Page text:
Introduction

The Armed Forces (Special Powers) Act of 1958
(AFSPA) is one of the most arbitrary and despotic legislation that has been
passed by the Indian Parliament in the last 45 years in the Parliamentary
history. This act provides all security forces with unrestricted and
unaccounted power to carry out their operations, once an area is declared
disturbed.  Non- commissioned officers
are also granted the right to shoot to kill merely on suspicion under the guise
of maintaining public order.

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The Act provides armed forces with powers to shoot,
arrest and search anyone in the name of maintaining public order and aiding
civil power. First states to apply this Act were North Eastern states of Assam
and Manipur later it was amended in 1972 which extended the act to all seven
north eastern states which includes Assam, Manipur, Tripura, Meghalaya,
Arunachal Pradesh, Mizoram and Nagaland they were known as the “seven sisters.”
Currently AFSPA is applicable in the states of Assam, Nagaland, Manipur, Meghalaya,
Arunachal Pradesh and Jmmu and Kashmir. 1Enforcement
of this Act has led to numerous instances of random and capricious detention,
torture, rape and looting by security forces. The justification given for this
legislation by the Government of India is preventing the North East states from
seceding the Union of India.  

Time and again substantial efforts have been made to
improve the conduct of the security personnel and armed forces and holding
greater accountability and scrutiny on them while acting under the provisions
of AFSPA. Certain guidelines were laid down for the army operations in the
judgment of the Supreme Court case of Naga People’s Movement Against Human
Rights etc. vs. Union of India, safeguarding the adherence to procedural
guidelines by the armed forces.

Serious efforts have been made by the government to
minimize inconvenience to the people and minimize human rights violation at
every level. This has led to a reduction of complaints relating to human rights
violations due to AFSPA.

 

 

 

Legal Analysis

The AFSPA transgresses Indian and International
standards of law. This was examined when India presented its report to United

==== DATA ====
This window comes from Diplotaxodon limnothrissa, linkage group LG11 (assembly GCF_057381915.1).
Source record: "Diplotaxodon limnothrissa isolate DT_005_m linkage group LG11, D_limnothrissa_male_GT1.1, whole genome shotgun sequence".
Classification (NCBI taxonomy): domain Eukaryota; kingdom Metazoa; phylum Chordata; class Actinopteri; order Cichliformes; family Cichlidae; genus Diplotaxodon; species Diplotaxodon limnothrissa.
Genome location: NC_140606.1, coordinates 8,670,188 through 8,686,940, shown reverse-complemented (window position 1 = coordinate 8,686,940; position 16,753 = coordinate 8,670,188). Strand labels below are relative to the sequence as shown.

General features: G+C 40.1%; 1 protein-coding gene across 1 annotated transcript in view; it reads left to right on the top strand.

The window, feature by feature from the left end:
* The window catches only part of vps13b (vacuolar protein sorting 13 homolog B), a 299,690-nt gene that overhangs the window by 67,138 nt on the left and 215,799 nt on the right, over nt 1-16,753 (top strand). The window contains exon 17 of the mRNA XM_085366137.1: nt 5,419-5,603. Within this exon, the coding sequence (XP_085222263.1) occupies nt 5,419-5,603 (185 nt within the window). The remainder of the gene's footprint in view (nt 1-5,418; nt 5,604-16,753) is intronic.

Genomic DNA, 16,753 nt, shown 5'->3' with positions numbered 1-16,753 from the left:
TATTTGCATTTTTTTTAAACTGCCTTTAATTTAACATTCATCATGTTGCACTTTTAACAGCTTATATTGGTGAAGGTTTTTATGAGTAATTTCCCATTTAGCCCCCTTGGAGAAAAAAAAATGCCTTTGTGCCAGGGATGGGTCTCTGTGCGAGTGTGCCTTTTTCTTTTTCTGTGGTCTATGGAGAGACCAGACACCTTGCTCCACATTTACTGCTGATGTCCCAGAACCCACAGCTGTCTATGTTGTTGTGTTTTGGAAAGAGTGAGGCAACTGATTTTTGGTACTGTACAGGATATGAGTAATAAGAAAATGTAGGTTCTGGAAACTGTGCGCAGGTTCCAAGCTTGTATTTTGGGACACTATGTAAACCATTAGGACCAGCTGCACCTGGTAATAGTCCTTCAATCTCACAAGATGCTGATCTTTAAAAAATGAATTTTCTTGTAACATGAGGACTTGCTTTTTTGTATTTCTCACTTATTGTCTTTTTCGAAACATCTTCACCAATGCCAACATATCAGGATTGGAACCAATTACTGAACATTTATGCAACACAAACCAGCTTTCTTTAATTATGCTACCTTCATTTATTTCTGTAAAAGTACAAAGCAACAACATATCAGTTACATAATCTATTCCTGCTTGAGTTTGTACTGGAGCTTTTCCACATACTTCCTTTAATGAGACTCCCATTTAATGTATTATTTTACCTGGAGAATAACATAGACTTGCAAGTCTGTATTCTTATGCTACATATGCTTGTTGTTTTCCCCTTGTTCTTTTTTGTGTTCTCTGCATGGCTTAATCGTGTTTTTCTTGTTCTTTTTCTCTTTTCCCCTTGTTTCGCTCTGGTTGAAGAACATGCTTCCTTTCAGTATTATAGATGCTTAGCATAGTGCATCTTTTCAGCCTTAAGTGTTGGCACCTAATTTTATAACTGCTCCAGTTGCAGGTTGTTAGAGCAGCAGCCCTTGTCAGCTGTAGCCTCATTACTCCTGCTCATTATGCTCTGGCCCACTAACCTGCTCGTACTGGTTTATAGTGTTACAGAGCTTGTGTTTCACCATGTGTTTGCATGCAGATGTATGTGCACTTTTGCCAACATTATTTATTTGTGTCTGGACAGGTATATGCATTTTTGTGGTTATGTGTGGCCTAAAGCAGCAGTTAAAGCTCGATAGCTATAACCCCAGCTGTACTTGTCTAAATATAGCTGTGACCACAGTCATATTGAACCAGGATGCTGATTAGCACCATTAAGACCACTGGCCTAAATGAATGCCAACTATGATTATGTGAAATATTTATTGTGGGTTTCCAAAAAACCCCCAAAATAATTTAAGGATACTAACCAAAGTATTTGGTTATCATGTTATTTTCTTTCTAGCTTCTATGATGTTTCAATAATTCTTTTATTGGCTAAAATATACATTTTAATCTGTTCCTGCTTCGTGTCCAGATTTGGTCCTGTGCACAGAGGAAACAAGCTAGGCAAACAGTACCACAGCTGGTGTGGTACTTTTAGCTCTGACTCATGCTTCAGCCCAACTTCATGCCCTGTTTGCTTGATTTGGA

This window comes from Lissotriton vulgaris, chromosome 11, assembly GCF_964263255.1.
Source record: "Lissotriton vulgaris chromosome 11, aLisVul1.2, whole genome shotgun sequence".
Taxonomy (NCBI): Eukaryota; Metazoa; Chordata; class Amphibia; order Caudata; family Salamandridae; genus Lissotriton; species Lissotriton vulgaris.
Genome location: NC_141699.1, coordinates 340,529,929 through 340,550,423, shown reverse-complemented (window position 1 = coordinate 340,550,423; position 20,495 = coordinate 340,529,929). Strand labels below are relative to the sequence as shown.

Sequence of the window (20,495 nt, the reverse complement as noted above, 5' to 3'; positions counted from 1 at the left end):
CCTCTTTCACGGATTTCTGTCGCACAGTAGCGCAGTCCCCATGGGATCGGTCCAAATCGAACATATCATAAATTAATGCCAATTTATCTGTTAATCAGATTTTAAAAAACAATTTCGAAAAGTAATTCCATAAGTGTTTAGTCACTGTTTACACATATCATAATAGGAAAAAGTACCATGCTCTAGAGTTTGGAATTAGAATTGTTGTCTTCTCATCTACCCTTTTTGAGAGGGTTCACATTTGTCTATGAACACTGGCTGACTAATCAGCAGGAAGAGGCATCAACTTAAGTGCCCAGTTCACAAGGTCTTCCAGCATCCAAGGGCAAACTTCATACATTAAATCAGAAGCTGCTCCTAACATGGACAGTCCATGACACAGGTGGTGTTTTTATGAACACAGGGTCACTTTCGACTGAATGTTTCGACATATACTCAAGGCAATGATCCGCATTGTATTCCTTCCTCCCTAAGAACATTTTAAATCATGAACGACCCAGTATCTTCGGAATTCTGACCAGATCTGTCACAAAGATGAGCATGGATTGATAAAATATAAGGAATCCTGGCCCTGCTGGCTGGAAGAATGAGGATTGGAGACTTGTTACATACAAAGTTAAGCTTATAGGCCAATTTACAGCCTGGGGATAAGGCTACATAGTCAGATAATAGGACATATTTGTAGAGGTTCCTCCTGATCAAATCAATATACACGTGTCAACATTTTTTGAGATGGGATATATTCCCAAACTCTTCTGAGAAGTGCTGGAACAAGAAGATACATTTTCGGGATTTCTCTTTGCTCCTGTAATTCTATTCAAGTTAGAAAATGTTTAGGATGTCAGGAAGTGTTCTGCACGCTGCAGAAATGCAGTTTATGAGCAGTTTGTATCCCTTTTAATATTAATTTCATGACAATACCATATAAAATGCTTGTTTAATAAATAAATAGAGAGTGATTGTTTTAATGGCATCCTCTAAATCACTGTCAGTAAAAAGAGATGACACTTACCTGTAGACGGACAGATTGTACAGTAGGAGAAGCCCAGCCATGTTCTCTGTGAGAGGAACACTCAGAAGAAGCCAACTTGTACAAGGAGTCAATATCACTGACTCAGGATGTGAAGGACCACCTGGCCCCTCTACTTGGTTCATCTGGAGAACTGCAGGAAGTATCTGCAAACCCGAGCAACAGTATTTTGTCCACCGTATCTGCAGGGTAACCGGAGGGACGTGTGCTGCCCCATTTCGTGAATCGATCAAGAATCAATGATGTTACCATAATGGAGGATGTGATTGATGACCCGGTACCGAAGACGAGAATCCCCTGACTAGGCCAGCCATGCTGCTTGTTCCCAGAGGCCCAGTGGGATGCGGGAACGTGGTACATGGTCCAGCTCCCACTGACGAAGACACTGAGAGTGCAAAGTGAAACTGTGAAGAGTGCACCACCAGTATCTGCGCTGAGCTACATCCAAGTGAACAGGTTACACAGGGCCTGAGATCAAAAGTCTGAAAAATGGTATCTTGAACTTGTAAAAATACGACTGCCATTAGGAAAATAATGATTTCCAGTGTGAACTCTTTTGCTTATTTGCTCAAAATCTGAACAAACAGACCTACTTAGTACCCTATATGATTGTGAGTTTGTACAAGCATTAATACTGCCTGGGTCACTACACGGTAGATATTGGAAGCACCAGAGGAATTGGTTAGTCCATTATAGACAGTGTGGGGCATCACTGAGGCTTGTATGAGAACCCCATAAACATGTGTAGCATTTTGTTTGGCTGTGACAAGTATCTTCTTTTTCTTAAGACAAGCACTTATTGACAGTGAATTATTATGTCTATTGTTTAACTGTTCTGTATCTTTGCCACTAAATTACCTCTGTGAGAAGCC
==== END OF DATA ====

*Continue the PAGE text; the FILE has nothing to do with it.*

Nations Human Rights Committee in 1991. Numerous questions were asked by the
members of the UNHRC regarding the validity of the AFPSA and how it is deemed
constitutional under Indian law and asked justification for it under the light
of Article 4 of the ICCPR. The only argument given by the Attorney General of
India was that AFSPA was a necessary measure preventing the North Eastern
states from seceding the Union of India. He said that a response to this kind
of agitation for secession in the North East had to be done on a “war footing”.
The Attorney General also argued that Article 335 of the Indian Constitution
made it the duty of the Central Government to prevent internal disturbance in
the state.   2

This reasoning of the Government has given the
people of the North East a reason to want to secede from the Union and the
Government justifies their actions to use AFSPA by showing that the agitation of
the people is to secede the Union of India. This is a vicious circle. There are
many cases pending before the Supreme Court challenging the validity of AFSPA.
Since the Delhi High Court found AFSPA to be constitutional in the case of Indrajit Barua and the Guwahati High
Court found this decision to be binding in the People’s Union for Democratic Rights, the only judicial way to
repeal the act is for the Supreme Court to declare AFSPA unconstitutional.
AFSPA should be repealed by the legislature or declared unconstitutional by the
judiciary and the army rule should be ended in the North East.

 

1.      Violation
of Article 21 – Right to life

Article 21 of the Indian Constitution guarantees the
right to life to all people. It reads, “No person shall be deprived of his life
or personal liberty except according to procedure established by law.” 3Judicial
interpretation that “procedure established by law means a “fair, just and
reasonable law” has been part of Indian jurisprudence since the 1978 case of Maneka Gandhi4.
This decision overrules the 1950 Gopalan
case 5which
had found that any law enacted by Parliament met the requirement of “procedure
established by law”.

Section 4(a) of the AFSPA grants the armed forces
and security personnel with the power to shoot to kill, therefore this section
violates fundamental right to life enshrined in the constitution of India.
Excessive amount of force is allowed to be used by the armed forces which is